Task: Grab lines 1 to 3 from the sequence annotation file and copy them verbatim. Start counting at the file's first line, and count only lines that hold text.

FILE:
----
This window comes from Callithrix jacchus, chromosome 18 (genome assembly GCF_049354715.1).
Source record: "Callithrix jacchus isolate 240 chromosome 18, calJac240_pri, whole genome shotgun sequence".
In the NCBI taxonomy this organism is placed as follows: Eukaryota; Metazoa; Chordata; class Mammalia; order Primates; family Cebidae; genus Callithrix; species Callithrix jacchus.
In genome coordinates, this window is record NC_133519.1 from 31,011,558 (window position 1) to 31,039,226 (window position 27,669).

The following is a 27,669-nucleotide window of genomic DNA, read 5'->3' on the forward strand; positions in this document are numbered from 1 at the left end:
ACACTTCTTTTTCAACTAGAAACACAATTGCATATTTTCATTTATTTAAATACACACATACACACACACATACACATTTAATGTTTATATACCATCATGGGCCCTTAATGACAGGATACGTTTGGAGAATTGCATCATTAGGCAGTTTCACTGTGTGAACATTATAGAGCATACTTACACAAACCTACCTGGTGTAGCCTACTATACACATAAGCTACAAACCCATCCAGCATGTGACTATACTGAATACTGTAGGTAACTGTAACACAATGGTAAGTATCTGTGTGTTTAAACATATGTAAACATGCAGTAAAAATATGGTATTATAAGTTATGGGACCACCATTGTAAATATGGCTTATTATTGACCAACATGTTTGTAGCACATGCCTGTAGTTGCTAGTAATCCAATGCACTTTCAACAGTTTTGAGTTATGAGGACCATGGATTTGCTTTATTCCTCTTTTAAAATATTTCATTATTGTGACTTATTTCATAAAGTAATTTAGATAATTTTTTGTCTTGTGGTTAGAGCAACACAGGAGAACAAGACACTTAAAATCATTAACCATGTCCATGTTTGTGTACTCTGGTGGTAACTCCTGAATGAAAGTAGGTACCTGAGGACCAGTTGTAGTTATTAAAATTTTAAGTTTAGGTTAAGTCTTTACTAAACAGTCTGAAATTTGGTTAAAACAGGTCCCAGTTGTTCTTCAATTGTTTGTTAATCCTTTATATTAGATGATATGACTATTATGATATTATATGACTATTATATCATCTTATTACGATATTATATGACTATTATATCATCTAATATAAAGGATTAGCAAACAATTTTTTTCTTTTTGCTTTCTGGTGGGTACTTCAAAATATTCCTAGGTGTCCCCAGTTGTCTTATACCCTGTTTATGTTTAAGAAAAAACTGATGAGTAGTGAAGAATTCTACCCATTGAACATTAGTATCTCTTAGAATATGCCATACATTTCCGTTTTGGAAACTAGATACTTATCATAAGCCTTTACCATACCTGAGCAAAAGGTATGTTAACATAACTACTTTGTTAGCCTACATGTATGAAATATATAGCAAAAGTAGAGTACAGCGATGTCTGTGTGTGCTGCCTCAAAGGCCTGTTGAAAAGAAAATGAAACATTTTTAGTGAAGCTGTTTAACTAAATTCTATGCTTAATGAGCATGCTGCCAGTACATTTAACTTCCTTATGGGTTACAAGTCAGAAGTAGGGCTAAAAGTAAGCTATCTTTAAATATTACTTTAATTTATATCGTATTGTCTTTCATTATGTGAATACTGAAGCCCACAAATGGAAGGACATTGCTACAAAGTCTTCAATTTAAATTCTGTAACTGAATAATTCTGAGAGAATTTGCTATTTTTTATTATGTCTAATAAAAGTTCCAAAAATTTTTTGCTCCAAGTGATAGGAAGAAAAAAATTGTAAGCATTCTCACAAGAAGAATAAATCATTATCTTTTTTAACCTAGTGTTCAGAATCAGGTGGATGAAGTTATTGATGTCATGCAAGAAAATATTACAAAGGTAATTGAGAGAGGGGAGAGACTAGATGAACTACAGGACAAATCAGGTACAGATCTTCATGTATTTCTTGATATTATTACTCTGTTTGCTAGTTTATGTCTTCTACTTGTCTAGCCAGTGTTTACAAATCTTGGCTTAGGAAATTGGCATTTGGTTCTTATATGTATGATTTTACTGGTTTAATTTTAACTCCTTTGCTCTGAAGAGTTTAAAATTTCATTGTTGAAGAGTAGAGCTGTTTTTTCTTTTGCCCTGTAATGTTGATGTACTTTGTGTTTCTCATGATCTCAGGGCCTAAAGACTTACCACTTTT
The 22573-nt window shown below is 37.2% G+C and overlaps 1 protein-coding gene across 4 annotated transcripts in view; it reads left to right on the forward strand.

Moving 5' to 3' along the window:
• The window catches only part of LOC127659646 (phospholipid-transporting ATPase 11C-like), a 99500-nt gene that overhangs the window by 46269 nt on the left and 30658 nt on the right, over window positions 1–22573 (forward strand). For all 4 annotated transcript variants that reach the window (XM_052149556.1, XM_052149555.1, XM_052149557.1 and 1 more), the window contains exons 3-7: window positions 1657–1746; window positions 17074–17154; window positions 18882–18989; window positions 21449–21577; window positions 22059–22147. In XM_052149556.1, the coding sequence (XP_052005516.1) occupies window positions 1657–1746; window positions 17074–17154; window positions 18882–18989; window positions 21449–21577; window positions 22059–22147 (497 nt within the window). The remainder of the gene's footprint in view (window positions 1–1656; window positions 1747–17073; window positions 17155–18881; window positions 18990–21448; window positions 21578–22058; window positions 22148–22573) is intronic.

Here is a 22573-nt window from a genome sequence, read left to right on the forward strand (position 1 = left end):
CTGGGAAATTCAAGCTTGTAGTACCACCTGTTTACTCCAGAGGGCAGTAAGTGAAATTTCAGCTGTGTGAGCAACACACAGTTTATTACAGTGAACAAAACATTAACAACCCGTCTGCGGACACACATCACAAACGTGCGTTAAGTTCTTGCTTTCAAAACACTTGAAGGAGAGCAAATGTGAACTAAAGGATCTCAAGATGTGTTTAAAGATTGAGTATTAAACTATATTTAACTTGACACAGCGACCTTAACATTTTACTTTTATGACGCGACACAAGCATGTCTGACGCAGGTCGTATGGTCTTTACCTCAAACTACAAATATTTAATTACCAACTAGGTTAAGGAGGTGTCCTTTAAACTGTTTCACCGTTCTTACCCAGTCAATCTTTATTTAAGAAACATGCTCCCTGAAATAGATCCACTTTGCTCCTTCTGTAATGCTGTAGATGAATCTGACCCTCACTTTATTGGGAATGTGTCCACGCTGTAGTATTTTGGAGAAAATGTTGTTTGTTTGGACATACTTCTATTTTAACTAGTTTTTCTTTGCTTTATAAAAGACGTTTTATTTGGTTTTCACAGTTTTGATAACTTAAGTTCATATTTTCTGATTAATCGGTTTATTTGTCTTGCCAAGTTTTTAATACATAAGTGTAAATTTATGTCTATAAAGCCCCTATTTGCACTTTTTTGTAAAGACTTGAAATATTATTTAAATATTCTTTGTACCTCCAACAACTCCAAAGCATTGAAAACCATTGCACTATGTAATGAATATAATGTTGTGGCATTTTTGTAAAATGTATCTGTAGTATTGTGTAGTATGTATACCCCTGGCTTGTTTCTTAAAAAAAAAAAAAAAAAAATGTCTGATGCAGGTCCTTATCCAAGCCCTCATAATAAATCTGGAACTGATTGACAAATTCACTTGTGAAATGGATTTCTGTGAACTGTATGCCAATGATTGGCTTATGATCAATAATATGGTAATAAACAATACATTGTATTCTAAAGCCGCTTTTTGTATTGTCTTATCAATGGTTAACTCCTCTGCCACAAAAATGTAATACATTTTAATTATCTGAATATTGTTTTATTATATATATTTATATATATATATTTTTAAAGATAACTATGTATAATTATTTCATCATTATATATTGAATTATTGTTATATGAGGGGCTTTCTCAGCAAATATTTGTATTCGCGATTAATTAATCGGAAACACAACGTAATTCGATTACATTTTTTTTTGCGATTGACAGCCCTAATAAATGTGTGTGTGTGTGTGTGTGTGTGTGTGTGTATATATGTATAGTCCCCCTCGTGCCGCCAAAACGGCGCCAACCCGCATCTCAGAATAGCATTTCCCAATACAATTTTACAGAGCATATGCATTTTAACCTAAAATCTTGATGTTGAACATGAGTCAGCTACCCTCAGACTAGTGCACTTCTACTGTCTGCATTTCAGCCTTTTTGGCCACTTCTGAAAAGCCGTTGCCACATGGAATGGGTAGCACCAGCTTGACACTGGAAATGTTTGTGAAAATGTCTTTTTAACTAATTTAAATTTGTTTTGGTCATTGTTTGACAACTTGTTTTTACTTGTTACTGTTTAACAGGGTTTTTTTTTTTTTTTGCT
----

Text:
This window comes from Callithrix jacchus, chromosome 18 (genome assembly GCF_049354715.1).
Source record: "Callithrix jacchus isolate 240 chromosome 18, calJac240_pri, whole genome shotgun sequence".
In the NCBI taxonomy this organism is placed as follows: Eukaryota; Metazoa; Chordata; class Mammalia; order Primates; family Cebidae; genus Callithrix; species Callithrix jacchus.